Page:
Moussa vows tough Israel policy if elected president

Cairo’s FM says Egypt gas agreement intact, but price negotiable; Netanyahu reportedly meets with Qatari PM on new gas deal

Arab League chief Amr Moussa Egypt 311 (R) (photo credit: REUTERS/Abdallah Dalsh)
Arab League chief Amr Moussa Egypt 311 (R)
(photo credit: REUTERS/Abdallah Dalsh)
Amr Moussa, the outgoing Arab League chief and leading candidate for Egypt’s presidency, said on Friday that, if elected, he would break with Hosni Mubarak’s consistently favorable policies toward Israel.
In an interview with The Wall Street Journal, Moussa said the former president’s efforts to solve the Israeli-Palestinian conflict had “led nowhere” and that Cairo needs new policies that “reflect the consensus of the people.”
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Moussa, 74, also described a political landscape in which the long-banned Muslim Brotherhood would be dominant.
It is inevitable, he said, that parliamentary elections slated for September would bring about a legislature led by a Brotherhood-controlled Islamist bloc.
“Mubarak had a certain policy; it was his own policy and I don’t think we have to follow this,” he said of relations with Israel.
“We want to be a friend of Israel, but it has to have two parties. It is not on Egypt to be a friend. Israel has to be a friend, too,” he said.
Moussa, Mubarak’s foreign minister from 1991 to 2001, told the paper he would run as an independent, and, if elected, would not be beholden to his predecessor’s policies.
“We live in the 21st century and we have to be part and parcel with those who influence the current circumstances in the region or in the world,” he said, referring to the wave of unrest that unseated the presidents of Egypt and Tunisia and undermined other leaders of the Arab world.
“We were outside this circle. We have to get back to it as partners in leading the world,” he said.
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A recent Pew Research Center poll found 89 percent of Egyptians had a positive impression of Moussa, far ahead of competitors such as reformist Ayman Nour (70%) and Nobel Peace Prize laureate Mohamed ElBaradei (57%). Much of that support stems from his consistently combative attitude toward Israel and the US – on several occasions in recent years, he has described Israel’s reputed nuclear program as a greater threat to world peace than that of Iran.
Moussa said one of the reasons for his 2001 dismissal as foreign minister was a disagreement over Egypt’s policy toward Israel.
“There was a conflict between us, no question,” Moussa said of then-president Mubarak.
“A disagreement... over certain policies, including, but not only, the Israeli policies, which I found leading nowhere. And they led nowhere. We are in year 11 since I left. And where are we?” On Saturday, Nabil Elaraby, Egypt’s newly installed foreign minister, said the 1979 peace treaty with Israel is not in danger, but that the countries’ natural gas deal could be reconfigured.
“Egypt is going to comply with every agreement and abide by every treaty it has entered into. That is the goal of treaties,” Nabil Elaraby told The Washington Post.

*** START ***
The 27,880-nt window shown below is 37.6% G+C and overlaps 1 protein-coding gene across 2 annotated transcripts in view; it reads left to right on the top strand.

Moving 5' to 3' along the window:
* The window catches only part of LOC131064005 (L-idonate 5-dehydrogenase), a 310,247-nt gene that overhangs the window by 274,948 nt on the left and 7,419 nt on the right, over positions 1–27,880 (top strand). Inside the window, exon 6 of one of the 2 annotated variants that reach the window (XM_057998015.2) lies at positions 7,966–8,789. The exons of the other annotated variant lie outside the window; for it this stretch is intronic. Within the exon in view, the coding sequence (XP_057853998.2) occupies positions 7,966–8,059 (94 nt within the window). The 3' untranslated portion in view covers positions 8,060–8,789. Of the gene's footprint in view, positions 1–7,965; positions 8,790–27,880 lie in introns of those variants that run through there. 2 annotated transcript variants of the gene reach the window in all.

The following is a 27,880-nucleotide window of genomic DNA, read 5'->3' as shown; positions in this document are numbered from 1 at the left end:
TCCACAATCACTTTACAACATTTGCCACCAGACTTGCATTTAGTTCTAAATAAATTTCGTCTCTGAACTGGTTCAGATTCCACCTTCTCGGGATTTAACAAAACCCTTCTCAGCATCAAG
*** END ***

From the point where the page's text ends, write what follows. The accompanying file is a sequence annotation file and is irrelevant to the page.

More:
“Yes, every one. I did Camp David, of course. I always say it is difficult to negotiate with Israel, but once it is done and everything is signed, both sides abide and comply faithfully.”
“We have normal relations, and we will continue to have normal relations,” Elaraby said.
“We might have disagreements – you have disagreements with your neighbors. We might disagree over the suffering of the people in Gaza. We are going to alleviate the suffering of the people in Gaza… We will provide for the needs of the people of Gaza. This is very important for us. The United Nations, the EU, they have asked us for that.”
The foreign minister said Egypt-Israel commercial ties would remain intact.
“We will continue to sell gas to Israel. Its price – we may disagree about the price – but that is commercial,” said Elaraby, a New York University-educated lawyer who was appointed Cairo’s chief diplomat two months ago.
Israel Radio reported on Sunday that Prime Minister Binyamin Netanyahu had held a secret meeting with Qatar’s prime minister on gas issues in London. Late last month, an explosion at the pipeline in the northern Sinai Peninsula cut gas supplies to Israel, the second apparent act of sabotage against the pipeline in two months.
“The meeting lasted for an hour and was held under heavy security arrangements taken by the British authorities,” the station reported, adding that UK diplomatic sources said the Qatari leader arrived in his private jet, and later expressed his willingness to replace Egypt as Israel’s main natural gas supplier.
Last week, a number of Arabic newspapers and Web forums reported Qatar’s industry minister had told his Israeli counterpart by phone that his country was willing to export natural gas to Israel “for an unlimited period of time and below market prices.”
Qatar is an important player in the natural gas industry, controlling 15% of the world’s reserves. Israel and Qatar held natural gas talks throughout the 1990s and in 2008, but neither round of negotiations produced an agreement.